Federal Regulators Order MBTA to Increase Safety After Recent Close Calls

NBC Universal, Inc.

Federal regulators are stepping in after an MBTA employee was seriously injured one week ago, along with several other “near-miss” safety incidents between March and April.

In a recent letter from the Federal Transit Administration, regulators are banning T workers from right-of-way access unless they go through a daily four-step process until further notice. Officials wrote that the oversight is intended to prevent “a substantial risk of death or personal injury.”



Watch NBC10 Boston news for free, 24/7, wherever you are.


Get Boston local news, weather forecasts, lifestyle and entertainment stories to your inbox. Sign up for NBC Boston’s newsletters.

"It doesn't seem to me that the T has gotten the culture of safety that it professes to have publicly," said Pete Wilson, senior policy advisor for the advocacy group Transportation for Massachusetts.

Meanwhile, the new general manager is considering shutting down much of the Blue Line at 7p.m. on certain days to eliminate slow zones. The rail replacement and track alignment work for that could take another seven months -- a concern for transportation advocate and riders alike.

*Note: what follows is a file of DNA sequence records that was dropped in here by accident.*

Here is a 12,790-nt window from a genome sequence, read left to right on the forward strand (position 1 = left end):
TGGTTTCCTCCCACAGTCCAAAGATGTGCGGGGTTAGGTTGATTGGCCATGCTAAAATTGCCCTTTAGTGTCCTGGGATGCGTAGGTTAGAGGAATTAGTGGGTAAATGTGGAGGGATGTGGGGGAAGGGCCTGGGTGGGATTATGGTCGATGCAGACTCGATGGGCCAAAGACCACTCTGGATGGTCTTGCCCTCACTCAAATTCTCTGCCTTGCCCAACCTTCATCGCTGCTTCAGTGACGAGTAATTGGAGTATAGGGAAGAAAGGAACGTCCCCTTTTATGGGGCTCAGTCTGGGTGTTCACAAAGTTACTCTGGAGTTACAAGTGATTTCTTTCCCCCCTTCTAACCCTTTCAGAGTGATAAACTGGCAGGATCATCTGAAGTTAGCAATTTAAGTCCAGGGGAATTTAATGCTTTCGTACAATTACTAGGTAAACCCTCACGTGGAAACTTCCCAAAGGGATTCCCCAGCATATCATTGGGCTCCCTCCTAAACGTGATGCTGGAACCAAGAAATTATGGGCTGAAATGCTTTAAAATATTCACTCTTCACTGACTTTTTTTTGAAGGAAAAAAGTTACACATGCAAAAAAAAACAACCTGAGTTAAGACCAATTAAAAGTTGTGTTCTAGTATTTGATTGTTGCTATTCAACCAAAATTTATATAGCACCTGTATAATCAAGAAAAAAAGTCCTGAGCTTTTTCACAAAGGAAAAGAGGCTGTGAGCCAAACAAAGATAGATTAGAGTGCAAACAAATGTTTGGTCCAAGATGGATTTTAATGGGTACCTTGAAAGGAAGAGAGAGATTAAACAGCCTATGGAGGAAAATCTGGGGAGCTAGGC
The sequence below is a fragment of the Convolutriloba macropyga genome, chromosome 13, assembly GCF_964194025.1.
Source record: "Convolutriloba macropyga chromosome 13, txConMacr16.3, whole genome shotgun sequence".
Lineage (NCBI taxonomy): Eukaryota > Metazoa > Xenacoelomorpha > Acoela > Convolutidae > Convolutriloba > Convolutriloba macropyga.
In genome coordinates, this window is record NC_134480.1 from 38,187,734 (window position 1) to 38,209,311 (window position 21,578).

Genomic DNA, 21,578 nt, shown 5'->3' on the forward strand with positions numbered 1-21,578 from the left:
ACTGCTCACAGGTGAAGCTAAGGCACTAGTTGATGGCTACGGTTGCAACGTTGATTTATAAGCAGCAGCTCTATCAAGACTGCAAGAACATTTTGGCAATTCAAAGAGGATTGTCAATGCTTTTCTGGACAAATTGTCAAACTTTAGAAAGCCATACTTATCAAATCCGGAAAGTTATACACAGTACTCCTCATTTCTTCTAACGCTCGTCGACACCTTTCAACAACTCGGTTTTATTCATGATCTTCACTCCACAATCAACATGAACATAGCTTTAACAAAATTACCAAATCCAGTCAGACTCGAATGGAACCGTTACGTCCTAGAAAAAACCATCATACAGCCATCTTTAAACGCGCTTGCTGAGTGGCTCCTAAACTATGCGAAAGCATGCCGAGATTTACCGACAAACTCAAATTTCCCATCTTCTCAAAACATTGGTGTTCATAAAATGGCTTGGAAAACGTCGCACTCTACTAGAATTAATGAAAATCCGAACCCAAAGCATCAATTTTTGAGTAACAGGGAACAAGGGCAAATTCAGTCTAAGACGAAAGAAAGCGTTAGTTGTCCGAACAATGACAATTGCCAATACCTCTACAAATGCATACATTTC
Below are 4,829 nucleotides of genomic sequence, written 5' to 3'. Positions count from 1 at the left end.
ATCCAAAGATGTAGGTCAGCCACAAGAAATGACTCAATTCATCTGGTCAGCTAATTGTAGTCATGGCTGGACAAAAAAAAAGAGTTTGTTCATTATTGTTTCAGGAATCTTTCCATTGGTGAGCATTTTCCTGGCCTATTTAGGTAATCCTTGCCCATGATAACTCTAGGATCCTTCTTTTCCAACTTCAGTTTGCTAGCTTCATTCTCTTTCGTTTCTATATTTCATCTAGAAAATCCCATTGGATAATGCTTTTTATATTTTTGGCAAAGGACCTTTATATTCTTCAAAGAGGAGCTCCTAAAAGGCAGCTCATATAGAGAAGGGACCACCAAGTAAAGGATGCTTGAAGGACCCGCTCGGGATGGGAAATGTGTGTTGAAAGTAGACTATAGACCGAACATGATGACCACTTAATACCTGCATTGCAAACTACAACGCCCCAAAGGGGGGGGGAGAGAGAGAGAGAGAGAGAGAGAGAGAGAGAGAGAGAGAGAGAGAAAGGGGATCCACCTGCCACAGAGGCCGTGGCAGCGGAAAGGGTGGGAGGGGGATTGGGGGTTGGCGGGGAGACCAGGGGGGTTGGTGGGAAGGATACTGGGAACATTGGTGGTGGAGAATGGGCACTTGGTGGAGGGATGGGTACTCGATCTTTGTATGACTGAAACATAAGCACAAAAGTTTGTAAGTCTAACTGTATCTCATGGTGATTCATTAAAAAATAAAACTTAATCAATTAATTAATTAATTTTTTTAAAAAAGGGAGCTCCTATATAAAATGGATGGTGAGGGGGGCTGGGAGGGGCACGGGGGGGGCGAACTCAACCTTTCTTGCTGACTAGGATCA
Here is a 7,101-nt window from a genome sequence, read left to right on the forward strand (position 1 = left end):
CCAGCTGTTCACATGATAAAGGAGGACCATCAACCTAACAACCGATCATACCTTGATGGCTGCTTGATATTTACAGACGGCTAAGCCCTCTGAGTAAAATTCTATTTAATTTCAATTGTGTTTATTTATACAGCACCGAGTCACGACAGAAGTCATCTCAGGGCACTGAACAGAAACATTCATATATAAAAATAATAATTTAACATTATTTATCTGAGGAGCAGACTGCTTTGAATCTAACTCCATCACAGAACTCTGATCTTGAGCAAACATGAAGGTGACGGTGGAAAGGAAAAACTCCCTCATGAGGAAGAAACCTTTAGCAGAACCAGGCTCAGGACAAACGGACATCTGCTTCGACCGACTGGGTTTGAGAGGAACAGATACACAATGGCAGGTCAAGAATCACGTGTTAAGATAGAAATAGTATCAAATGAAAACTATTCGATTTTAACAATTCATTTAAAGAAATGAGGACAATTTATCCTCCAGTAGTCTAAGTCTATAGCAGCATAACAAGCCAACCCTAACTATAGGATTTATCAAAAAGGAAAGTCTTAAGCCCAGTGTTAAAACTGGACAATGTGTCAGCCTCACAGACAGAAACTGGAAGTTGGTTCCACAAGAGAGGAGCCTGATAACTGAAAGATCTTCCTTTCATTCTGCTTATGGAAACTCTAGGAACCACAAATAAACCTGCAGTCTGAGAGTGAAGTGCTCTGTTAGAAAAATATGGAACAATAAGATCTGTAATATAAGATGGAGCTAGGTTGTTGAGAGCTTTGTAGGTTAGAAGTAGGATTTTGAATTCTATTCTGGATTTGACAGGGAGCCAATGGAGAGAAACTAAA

"More communication up front when there's going to be work done on the train, or if there's a breakdown," says T rider John Hennessy. "More notice up front would be better."

During a meeting with the board of directors on Wednesday, MBTA General Manager Philip Eng said he’s in the process of following a state order to have 1000 engineering and maintenance workers retake a safety refresher course.

“The recent near-miss incidents that we reported on last week at the safety subcommittee meeting are avoidable and should not be happening," Eng said. "While we welcome the efforts of DPU and the FTA and appreciate their responsibilities, it is imperative that we ourselves take control of our needs and lead rather than continue to take direction on our own responsibilities and we will do that.”

Eng said he took that training himself. He is also urging all MBTA staff to stop working if they don’t think the conditions are safe.

Contact Us